In The Ledger

Peytons Purpose was recently featured in the local news paper. Read the entire story from the Lakeland Ledger By WINTER HAVEN – Not everyone can immediately point to the worst day in their lives, but for Artesha Spencer, it was Dec. 7, 2015. That was the day Spencer, 32, who was seven months pregnant at the time, found out her son – Peyton Jeremyah Spencer – had died in the womb.

“I had him Dec. 9 at 10:25 a.m.,” Spencer said. “I received the best care while I was in the hospital, the absolute best care. But once I left there, the care ceased.

“It was almost as if they wheeled me out with my keepsake box to my husband’s car and that was it.”

Rather than pushing away her loss, Spencer – a Winter Haven resident who works as a 6th and 7th grade guidance counselor at Boone Middle School in Haines City – resolved to make sure Peyton’s brief life had a purpose.To that end, Spencer has established Peyton’s Purpose, a nonprofit that provides grief care packages to women who have suffered the loss of a baby by miscarriage, stillbirth or early infant death.

Jacqulin Bonner-Morris and his wife, Shatoya, lost their daughter, Angelica Evette-Lee, in October when Shatoya was 30 weeks pregnant. The Flint, Mich., couple were the first recipients of a Peyton’s Purpose care package later that month.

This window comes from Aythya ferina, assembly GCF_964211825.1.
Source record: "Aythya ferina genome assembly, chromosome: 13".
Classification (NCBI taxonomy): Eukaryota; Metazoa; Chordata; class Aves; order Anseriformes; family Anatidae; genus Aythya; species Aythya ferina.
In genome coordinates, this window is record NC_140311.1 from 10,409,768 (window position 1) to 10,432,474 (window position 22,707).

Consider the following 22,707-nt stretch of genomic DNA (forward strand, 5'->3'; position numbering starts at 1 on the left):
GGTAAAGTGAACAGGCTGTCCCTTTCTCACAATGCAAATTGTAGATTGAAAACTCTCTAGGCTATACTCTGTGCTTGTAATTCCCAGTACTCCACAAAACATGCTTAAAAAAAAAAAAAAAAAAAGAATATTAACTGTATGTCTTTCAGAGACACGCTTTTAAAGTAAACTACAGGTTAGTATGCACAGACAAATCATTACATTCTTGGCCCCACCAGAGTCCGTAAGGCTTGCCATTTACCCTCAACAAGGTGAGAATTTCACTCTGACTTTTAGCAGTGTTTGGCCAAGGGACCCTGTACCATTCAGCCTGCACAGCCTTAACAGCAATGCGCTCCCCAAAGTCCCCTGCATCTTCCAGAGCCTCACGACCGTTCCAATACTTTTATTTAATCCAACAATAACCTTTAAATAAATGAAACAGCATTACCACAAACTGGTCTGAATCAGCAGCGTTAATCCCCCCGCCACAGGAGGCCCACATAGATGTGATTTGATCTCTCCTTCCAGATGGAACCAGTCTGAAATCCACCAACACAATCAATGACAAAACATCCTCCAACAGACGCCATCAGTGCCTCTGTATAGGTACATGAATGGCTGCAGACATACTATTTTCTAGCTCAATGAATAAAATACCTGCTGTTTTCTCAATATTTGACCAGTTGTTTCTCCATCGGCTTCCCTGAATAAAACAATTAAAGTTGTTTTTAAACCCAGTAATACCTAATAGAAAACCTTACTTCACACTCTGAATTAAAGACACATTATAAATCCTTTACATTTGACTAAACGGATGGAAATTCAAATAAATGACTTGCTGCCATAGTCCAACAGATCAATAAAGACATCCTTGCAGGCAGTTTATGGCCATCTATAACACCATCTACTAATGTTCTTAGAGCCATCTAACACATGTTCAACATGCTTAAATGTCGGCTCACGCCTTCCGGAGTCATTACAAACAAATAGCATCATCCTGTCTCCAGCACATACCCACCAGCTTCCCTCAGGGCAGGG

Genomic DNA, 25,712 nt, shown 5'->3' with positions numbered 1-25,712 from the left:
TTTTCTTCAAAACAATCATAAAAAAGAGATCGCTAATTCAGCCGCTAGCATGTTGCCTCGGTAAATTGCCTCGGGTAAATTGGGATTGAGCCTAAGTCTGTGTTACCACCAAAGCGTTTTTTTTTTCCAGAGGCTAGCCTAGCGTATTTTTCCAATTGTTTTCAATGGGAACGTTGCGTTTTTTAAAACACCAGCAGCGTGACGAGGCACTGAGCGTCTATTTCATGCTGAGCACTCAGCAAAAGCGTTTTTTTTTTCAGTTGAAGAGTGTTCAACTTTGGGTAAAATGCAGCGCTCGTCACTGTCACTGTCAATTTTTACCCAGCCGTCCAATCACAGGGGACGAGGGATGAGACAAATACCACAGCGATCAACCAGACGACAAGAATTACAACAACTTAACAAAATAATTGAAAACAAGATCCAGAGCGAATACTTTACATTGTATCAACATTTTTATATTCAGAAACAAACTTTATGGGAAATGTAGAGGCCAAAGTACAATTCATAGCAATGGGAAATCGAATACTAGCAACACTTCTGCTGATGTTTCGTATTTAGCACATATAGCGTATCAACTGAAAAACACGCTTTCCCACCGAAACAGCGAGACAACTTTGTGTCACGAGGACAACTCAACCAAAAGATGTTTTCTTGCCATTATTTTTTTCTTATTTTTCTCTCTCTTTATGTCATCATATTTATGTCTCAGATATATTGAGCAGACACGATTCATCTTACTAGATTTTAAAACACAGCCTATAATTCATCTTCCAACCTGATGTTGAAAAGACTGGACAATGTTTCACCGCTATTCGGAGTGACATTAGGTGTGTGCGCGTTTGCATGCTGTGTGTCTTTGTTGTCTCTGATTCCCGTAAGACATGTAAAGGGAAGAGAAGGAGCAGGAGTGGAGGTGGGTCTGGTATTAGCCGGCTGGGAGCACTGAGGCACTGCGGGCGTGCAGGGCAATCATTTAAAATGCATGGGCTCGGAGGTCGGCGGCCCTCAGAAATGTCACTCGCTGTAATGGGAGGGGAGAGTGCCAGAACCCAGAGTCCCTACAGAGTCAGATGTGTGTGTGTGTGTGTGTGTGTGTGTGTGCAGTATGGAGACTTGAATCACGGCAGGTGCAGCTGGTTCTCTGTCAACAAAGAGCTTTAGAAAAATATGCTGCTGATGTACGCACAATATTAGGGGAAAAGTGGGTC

“She contacted me and asked if she could send a care package to help us get through the loss of our daughter,” said Bonner-Morris, who became aware of Peyton’s Purpose through Facebook.

Among the items in each package is a bottle of body wash, a list of local counseling resources in the recipient’s area, a personal note from Spencer, and the book “Always Within: Grieving the Loss of Your Infant” by Melissa Eshleman.

Bonne-Morris said the couple’s favorite items were Eshleman’s book and some lotion.

“It was a really good care package, and it helped us get past our loss and try to move on with the rest of our lives,” he said.

Miscarriage, a pregnancy that ends on its own within the first 20 weeks of gestation, is the most common type of pregnancy loss, according to the American College of Obstetricians and Gynecologists. The ACOG notes that anywhere from 10 to 25 percent of all clinically recognized pregnancies end in miscarriage.

Meanwhile, the Center for Disease Control and Prevention notes that stillbirth – which refers to a loss 20 or more weeks after a women becomes pregnant – affects about 1 percent of all pregnancies in the U.S. The CDC also estimates that for every 1,000 babies that are born, almost six die during their first year.

“It’s healing for me, actually,” Spencer said of establishing Peyton’s Purpose.

Spencer had been trying to get pregnant with husband, Jeremy, for more than seven years.

In July 2015, the Spencers – who have been married for nine years – received news that Artesha was pregnant.

“We’d gone through fertility treatments and nothing had worked, so we’d actually decided to stop when we finally got pregnant,” Spencer said. “Everything was just falling into place.”

That changed on the morning of Dec. 7 when Spencer noticed that there was no fetal movement from her baby.

“I called my doctor, left a message, they called back almost immediately and said, ‘Go to the hospital,'” said Spencer, who went to Winter Haven Women’s Hospital. She was put on a fetal Doppler monitor and an ultrasound machine. “It was two nurses and a technician, and the room was completely silent. I looked at the nurse, and I said, ‘Is my baby alive?’